We need to start that rapport with the patient, and each patient is a little different. Some patients want to get treatment very quickly. Pain and fatigue are big motivators for patients. When patients are in a lot of pain, they want to get on medications quickly. Part of what I’m doing is trying to get them on the right medicine from the start so I can develop that trust relationship with that patient. For example, methotrexate is probably the No. 1 medicine that most rheumatologists use in the United States. [After I start them on it, I’ll] see them back. If it doesn’t seem like we’re capturing when we’re looking at their joint counts and how they’re feeling—we do several markers—then I want to quickly get them to what I refer to as biologic agents. That’s how I’d start. If those medications were not effective, then I may change that mode of action.
From there I’d look at some of the targeted treatments as well. The disease-modifying drug is the first 1 I’d go to. If they’re not getting the response quickly, I try to get into the biologic medications. That’s how I try to go with those patients. Sometimes patients want to slow down; they’re anxious. We have to spend a lot of time talking about mechanism of action—how these medicines work, how they’re going to impact their daily live, how that’s going to help them with family issues or children and all aspects of disease. From there we’ll move to other modes of action if those medicines aren’t effective.
Nehad Soloman, MD: Thanks, Joy. Clearly, the patient journey is heterogeneic and somewhat complex.
Joy Schechtman, DO: Absolutely. It’s very complex.
Nehad Soloman, MD: Itincorporates a lot of patient-reported outcomes and symptomatology.
Joy Schechtman, DO: Absolutely.
Nehad Soloman, MD: Bob, tell us a little about some of the patient journeys you’ve seen.
Robert Levine, MD: I’ll echo a lot or most of what Joy said. [When we] approach a patient who’s getting their first diagnosis of rheumatoid arthritis, we have to portray this as a serious disease because it could impact their life. But we also have to instill hope and a positive outlook. I tell a lot of patients that years ago, before the biologic era, 50% of patients with RA were disabled after 10 years.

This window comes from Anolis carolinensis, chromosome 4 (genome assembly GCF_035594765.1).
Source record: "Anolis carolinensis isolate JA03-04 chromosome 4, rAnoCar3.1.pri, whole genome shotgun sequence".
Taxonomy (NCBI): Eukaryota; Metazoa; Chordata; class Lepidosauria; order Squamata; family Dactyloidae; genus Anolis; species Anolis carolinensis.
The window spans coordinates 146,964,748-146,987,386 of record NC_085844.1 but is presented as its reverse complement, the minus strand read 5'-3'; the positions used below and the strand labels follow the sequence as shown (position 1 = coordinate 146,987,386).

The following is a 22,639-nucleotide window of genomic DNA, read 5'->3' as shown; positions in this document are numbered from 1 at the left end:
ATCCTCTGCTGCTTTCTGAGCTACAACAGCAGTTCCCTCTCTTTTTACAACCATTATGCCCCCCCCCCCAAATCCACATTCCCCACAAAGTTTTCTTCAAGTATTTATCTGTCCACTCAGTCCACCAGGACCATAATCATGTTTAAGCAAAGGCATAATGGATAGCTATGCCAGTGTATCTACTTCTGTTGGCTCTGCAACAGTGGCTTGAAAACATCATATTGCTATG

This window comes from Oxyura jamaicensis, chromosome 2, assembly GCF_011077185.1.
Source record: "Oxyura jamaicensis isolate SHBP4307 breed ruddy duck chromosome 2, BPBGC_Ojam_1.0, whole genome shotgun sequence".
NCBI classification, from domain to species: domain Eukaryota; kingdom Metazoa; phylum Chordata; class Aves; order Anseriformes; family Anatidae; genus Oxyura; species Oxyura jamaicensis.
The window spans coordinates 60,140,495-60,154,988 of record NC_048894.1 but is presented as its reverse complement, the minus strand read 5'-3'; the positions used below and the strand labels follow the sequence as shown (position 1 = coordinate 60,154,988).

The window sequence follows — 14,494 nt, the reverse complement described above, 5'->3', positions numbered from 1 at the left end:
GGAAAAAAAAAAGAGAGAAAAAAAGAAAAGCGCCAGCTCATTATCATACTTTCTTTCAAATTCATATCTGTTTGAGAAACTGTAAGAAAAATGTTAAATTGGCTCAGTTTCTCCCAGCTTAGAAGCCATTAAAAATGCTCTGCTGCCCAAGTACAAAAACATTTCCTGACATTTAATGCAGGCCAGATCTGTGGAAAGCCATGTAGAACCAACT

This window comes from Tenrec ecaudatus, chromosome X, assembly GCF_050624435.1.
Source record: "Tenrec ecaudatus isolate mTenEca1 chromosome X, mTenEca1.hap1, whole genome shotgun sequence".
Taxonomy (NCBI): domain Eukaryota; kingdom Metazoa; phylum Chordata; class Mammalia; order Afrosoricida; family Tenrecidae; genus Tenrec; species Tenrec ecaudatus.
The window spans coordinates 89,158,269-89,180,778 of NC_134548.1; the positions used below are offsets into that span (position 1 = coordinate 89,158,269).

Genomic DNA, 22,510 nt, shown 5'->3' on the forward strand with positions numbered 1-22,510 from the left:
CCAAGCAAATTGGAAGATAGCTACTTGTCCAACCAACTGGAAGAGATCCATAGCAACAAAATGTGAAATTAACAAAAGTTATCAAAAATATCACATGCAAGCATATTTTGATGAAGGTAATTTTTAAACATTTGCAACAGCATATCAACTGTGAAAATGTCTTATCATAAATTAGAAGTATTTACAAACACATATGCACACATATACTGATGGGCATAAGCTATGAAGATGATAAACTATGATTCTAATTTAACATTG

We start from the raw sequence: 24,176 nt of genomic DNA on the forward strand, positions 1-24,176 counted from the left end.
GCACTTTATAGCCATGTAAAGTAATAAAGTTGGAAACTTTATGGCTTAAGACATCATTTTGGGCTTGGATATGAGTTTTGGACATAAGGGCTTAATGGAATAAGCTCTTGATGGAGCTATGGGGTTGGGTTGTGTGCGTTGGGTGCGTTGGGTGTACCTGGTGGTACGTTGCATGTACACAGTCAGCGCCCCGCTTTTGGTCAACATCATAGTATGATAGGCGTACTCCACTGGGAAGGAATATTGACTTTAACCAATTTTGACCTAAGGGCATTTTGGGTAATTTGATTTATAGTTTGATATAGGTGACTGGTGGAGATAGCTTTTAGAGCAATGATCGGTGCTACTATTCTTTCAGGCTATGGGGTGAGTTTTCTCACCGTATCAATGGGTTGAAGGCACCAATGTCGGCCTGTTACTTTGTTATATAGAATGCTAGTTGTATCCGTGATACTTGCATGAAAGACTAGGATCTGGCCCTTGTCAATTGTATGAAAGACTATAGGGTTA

Joy Schechtman, DO: Absolutely.
Robert Levine, MD: They were on disability. I tell them that it’s so much different now; we have many more tools that are much more effective. We need to find the path and the right answers for you as an individual. Those treatments need to be individualized. Not every patient responds to the same algorithm. It doesn’t work for everybody. It’s got to be individualized.
Joy Schechtman, DO: Absolutely.
Robert Levine, MD: Personalized. But we have to give them hope that we’re doing much better now. I used to be able to have my waiting room full of patients in wheelchairs with deformed joints. I could see across the room that this was a patient with rheumatoid arthritis. Now it’s much different. You can’t even tell they have rheumatoid arthritis from the waiting room or anywhere you see people in public. Many of these patients do have rheumatoid arthritis. We must give them a positive framework. That greases the skin, so to speak, for when you talk about medications and different treatment approaches and the specifics of how we’re going to get them there. That’s key: giving them that positive framework.
Nehad Soloman, MD: I concur. Exactly.
Transcript edited for clarity